Background: Although the prevalence and prognostic implications of left ventricular systolic dysfunction (LVSD), and the effect of cardiac therapies on LVSD are well described in patients with acquired heart disease, such data are sparse in adults with congenital heart disease (CHD). Objectives: The purpose of this study was to determine the prevalence, risk factors, and prognostic implications of LVSD, and the effect of cardiac therapies (guideline-directed medical therapy [GDMT] and cardiac resynchronization therapy [CRT]) on LVSD in adults with CHD. Methods: This was a retrospective study of adults with CHD with systemic LV (2003-2019). LVSD was defined as left ventricular ejection fraction (LVEF) <52%/<54% (men/women). Cardiovascular event was defined as heart failure hospitalization, heart transplant, and cardiovascular death. Results: Of 4,358 patients, 554 (12%) had LVSD, and the prevalence of LVSD was higher in right-sided lesions compared with left-sided lesions (15% vs 10%; P < 0.001). Cardiovascular events occurred in 312 (7%) patients. LVEF was independently associated with cardiovascular events (HR: 0.95; 95% CI: 0.93-0.97; P = 0.009). Of 544 patients with LVSD, 311 received GDMT and 48 patients received CRT. LVEF increased by 6% (95% CI: 2%-10%) and 11% (95% CI: 8%-14%), and N-terminal pro-hormone brain natriuretic peptide decreased by 151 pg/mL (95% CI: 62-289 pg/mL) and 201 pg/mL (95% CI: 119-321 pg/mL) in patients who received GDMT and CRT, respectively. Conclusions: LVSD was present in 12% of adults with CHD, was more common in patients with right-sided lesions, and was associated with cardiovascular events. GDMT and CRT were associated with improvement in LVEF. These results provide a foundation for clinical trials to rigorously test the benefits of these therapies in CHD patients.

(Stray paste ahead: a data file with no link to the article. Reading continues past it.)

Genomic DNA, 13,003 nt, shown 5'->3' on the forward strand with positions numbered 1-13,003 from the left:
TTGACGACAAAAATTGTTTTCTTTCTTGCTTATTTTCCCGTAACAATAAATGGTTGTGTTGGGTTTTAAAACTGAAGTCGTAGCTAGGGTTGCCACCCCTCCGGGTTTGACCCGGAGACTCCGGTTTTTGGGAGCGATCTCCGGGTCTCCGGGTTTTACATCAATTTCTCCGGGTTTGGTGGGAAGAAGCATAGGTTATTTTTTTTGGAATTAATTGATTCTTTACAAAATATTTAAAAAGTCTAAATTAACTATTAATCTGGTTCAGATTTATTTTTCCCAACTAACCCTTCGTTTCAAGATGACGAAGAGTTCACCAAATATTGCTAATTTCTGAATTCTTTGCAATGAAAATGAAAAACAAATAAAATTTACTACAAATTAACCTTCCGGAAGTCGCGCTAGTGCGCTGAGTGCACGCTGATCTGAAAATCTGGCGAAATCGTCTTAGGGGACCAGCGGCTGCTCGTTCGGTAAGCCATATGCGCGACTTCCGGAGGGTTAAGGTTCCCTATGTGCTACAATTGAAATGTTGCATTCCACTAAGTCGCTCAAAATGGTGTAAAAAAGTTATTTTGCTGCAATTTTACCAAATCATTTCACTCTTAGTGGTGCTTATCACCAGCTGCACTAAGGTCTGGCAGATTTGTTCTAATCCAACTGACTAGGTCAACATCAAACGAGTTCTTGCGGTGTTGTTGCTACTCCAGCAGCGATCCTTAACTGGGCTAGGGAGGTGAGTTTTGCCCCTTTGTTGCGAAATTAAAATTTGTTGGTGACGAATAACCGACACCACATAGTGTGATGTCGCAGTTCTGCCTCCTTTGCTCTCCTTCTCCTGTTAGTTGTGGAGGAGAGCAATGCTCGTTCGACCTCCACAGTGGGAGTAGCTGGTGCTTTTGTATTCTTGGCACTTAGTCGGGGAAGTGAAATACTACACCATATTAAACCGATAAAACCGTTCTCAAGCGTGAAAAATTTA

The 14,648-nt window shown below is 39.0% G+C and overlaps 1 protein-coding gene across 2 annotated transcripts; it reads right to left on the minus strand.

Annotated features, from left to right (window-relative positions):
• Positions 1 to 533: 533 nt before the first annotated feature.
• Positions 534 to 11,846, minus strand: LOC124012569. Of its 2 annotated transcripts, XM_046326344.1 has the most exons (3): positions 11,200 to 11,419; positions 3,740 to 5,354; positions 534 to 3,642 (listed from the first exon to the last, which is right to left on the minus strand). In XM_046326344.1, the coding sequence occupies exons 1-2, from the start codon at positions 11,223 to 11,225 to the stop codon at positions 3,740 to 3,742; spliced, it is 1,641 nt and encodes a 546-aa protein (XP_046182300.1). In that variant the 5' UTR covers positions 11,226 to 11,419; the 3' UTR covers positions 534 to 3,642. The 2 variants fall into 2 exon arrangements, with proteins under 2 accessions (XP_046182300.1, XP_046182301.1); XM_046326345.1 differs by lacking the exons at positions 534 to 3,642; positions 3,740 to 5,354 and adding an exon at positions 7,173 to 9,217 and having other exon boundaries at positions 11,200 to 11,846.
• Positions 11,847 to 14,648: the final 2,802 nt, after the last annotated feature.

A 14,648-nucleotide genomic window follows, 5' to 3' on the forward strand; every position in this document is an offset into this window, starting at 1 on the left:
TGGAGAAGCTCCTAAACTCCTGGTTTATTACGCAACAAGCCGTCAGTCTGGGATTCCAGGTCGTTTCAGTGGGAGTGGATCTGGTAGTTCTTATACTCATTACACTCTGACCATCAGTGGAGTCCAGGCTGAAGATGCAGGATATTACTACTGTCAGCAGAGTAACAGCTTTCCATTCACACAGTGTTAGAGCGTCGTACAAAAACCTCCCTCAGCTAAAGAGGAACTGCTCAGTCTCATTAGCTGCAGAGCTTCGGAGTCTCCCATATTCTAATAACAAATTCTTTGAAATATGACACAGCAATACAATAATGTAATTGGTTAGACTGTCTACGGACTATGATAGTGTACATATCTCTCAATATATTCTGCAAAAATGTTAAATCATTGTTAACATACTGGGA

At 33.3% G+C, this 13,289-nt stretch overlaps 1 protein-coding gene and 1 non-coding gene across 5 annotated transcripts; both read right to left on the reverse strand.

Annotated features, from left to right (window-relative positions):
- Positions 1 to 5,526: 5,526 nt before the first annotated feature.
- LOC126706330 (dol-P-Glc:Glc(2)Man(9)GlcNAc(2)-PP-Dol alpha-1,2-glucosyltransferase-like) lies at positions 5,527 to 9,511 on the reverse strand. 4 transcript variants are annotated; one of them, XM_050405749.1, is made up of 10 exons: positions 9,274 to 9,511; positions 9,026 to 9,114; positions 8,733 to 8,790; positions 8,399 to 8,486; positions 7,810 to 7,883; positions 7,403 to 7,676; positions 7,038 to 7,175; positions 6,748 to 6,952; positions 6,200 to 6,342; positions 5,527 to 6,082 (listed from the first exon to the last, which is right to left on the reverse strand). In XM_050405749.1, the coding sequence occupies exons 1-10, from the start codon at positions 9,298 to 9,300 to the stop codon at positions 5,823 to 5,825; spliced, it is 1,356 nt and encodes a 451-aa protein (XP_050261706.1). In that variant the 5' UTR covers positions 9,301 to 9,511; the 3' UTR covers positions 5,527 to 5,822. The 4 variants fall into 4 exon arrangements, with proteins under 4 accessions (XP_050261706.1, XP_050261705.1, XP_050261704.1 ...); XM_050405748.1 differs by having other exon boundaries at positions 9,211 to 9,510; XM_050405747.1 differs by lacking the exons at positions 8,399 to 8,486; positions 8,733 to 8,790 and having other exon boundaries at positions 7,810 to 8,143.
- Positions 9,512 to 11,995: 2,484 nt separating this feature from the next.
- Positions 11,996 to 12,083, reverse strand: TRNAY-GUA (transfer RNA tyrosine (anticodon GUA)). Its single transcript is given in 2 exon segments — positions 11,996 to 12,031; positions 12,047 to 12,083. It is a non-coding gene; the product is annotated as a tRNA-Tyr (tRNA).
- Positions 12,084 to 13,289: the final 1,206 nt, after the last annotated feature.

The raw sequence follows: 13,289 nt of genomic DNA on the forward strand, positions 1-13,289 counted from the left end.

- cardiac therapy
- congenital heart disease
- left ventricular systolic dysfunction
ASJC Scopus subject areas
- Cardiology and Cardiovascular Medicine